New technologies—from Internet advances to artificial intelligence to synthetic biology and many more—are transforming the global economy and connecting us in ways unimaginable only a few years ago. Emerging technologies are offering unmatched opportunities to alleviate poverty, raise economic growth, treat disease, and improve lives all over the world. But these technologies are also fueling new geopolitical competition between the United States and China and they are posing unprecedented governance challenges to domestic political institutions. Policymakers today are grappling with a host of difficult questions. Among them: How can American technology innovation thrive in an increasingly competitive world with a rising China? Who protects American citizens and companies in cyberspace? What does privacy mean in an age of ubiquitous information and data analytics that can assess far more about our preferences and activities than we ever thought possible? How can American freedom of speech be maintained and how can American democracy thrive when disinformation can spread at network speed and scale? What is the role of government and what are the responsibilities of corporations? What technologies and what enabling policies are essential for ensuring American prosperity, security, and freedom over the next decades?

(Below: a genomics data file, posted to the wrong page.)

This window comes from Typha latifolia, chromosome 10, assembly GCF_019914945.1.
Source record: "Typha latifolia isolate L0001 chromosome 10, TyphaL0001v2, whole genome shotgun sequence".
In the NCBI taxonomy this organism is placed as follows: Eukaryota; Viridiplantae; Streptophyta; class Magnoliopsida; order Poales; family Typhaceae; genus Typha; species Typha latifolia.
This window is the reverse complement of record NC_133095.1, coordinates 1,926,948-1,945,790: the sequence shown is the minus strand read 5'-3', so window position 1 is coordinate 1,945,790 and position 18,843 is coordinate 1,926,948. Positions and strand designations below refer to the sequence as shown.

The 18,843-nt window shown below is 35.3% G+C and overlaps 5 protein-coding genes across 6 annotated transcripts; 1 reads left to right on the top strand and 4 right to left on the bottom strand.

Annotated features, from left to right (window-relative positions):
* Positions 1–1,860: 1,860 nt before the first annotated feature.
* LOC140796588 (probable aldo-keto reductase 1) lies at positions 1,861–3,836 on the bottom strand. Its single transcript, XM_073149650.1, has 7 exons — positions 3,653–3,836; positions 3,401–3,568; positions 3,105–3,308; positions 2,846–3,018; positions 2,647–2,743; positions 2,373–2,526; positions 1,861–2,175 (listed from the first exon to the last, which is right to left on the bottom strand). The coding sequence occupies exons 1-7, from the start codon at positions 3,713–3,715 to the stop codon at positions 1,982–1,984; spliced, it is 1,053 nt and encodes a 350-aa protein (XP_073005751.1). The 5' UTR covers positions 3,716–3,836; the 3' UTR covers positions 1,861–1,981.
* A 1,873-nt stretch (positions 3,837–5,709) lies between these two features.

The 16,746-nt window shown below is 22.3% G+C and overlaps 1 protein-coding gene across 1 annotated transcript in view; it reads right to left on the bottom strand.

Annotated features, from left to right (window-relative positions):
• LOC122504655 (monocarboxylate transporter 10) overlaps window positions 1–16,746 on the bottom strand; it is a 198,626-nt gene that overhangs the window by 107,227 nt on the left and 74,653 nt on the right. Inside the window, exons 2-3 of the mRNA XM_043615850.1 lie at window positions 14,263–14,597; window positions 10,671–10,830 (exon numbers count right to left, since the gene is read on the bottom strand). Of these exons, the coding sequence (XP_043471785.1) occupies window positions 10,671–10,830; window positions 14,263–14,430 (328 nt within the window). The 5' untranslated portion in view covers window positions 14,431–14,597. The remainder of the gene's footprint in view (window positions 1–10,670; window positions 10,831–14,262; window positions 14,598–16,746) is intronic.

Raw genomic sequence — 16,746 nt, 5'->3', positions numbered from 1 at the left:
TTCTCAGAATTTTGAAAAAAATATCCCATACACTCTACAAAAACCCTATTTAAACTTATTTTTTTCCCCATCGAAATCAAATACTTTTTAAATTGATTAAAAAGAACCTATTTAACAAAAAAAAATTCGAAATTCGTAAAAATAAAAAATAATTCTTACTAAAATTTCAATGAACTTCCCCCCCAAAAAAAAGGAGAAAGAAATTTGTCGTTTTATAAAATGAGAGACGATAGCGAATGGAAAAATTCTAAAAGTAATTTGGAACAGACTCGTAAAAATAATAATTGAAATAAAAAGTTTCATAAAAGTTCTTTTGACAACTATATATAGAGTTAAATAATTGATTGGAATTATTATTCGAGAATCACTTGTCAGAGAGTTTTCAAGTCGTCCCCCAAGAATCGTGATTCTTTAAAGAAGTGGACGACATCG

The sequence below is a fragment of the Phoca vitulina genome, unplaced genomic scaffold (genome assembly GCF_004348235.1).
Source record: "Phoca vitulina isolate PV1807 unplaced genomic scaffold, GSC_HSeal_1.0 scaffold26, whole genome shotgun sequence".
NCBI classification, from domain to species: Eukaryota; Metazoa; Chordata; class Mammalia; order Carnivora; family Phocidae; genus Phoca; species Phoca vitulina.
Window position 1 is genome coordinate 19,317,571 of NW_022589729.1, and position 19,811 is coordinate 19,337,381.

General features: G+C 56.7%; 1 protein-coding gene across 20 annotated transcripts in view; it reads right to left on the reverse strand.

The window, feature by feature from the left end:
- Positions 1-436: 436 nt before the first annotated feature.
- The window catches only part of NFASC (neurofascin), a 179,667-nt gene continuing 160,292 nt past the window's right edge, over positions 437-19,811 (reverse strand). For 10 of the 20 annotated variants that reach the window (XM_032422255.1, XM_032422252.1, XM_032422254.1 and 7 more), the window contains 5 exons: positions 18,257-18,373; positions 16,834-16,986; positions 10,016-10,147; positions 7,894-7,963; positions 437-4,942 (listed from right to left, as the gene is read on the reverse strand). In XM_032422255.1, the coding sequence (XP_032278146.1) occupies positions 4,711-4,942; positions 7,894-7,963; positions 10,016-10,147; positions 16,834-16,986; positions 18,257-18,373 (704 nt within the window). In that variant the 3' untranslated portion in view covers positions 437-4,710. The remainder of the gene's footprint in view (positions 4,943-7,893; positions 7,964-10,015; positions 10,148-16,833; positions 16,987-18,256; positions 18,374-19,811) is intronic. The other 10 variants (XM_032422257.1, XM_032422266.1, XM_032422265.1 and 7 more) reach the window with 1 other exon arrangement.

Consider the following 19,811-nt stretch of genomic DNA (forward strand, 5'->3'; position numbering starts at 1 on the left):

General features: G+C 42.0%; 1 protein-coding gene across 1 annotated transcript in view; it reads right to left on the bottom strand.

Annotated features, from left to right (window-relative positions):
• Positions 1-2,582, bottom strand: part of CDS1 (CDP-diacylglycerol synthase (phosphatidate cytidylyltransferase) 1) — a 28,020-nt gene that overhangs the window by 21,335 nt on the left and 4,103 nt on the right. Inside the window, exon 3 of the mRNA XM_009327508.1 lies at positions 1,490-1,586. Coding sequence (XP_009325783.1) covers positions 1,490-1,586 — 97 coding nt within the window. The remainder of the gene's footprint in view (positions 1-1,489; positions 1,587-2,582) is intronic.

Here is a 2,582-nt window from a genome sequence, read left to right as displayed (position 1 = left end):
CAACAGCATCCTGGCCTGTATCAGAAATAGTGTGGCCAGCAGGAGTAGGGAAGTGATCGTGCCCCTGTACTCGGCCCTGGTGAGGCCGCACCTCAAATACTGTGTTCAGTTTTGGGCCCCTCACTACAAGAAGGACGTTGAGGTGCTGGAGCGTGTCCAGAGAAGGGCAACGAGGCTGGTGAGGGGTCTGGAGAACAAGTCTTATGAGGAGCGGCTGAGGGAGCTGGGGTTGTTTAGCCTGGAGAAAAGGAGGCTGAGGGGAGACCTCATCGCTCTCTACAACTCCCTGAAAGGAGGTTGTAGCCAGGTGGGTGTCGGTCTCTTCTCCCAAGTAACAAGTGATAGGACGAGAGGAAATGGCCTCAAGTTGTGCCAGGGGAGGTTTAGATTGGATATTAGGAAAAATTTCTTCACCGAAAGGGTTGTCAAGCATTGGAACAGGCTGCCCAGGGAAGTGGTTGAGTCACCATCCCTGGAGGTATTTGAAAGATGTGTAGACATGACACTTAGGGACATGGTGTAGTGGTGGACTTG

The purpose of the Technology, Economics, and Governance Working Group at the Hoover Institution is to address these and other questions that lie at the nexus of technology, economics, and governance. We seek to understand the drivers and dynamics of technological innovation in the 21st century, assess the opportunities and risks that breakthrough technologies are creating, and develop governance approaches that maximize the benefits and mitigate the risks for the nation and the world. Facts and objective analysis are the keys to our approach. The Working Group will conduct original research to better understand the current state of innovation as well as its causes and likely effects. This policy-relevant research will inform workshops with both private sector and public sector leaders and the development of policy recommendations for decision-makers at all levels of government.